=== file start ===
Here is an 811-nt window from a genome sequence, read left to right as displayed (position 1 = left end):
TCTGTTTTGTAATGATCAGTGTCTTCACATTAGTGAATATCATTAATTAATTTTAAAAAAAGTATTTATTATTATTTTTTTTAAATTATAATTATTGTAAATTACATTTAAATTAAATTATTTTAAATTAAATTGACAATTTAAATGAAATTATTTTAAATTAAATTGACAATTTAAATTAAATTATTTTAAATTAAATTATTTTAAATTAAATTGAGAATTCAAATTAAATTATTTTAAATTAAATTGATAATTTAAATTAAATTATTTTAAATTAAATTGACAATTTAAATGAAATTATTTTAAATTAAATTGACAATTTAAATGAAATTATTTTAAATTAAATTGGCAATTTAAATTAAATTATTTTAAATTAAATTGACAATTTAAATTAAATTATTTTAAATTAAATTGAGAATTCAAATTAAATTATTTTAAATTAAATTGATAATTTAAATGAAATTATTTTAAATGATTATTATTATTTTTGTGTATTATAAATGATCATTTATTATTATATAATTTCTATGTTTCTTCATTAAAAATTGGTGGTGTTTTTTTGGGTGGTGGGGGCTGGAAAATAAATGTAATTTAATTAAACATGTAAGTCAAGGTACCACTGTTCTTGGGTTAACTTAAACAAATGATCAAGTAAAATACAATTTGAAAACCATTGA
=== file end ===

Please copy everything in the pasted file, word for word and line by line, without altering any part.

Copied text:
Here is an 811-nt window from a genome sequence, read left to right as displayed (position 1 = left end):
TCTGTTTTGTAATGATCAGTGTCTTCACATTAGTGAATATCATTAATTAATTTTAAAAAAAGTATTTATTATTATTTTTTTTAAATTATAATTATTGTAAATTACATTTAAATTAAATTATTTTAAATTAAATTGACAATTTAAATGAAATTATTTTAAATTAAATTGACAATTTAAATTAAATTATTTTAAATTAAATTATTTTAAATTAAATTGAGAATTCAAATTAAATTATTTTAAATTAAATTGATAATTTAAATTAAATTATTTTAAATTAAATTGACAATTTAAATGAAATTATTTTAAATTAAATTGACAATTTAAATGAAATTATTTTAAATTAAATTGGCAATTTAAATTAAATTATTTTAAATTAAATTGACAATTTAAATTAAATTATTTTAAATTAAATTGAGAATTCAAATTAAATTATTTTAAATTAAATTGATAATTTAAATGAAATTATTTTAAATGATTATTATTATTTTTGTGTATTATAAATGATCATTTATTATTATATAATTTCTATGTTTCTTCATTAAAAATTGGTGGTGTTTTTTTGGGTGGTGGGGGCTGGAAAATAAATGTAATTTAATTAAACATGTAAGTCAAGGTACCACTGTTCTTGGGTTAACTTAAACAAATGATCAAGTAAAATACAATTTGAAAACCATTGA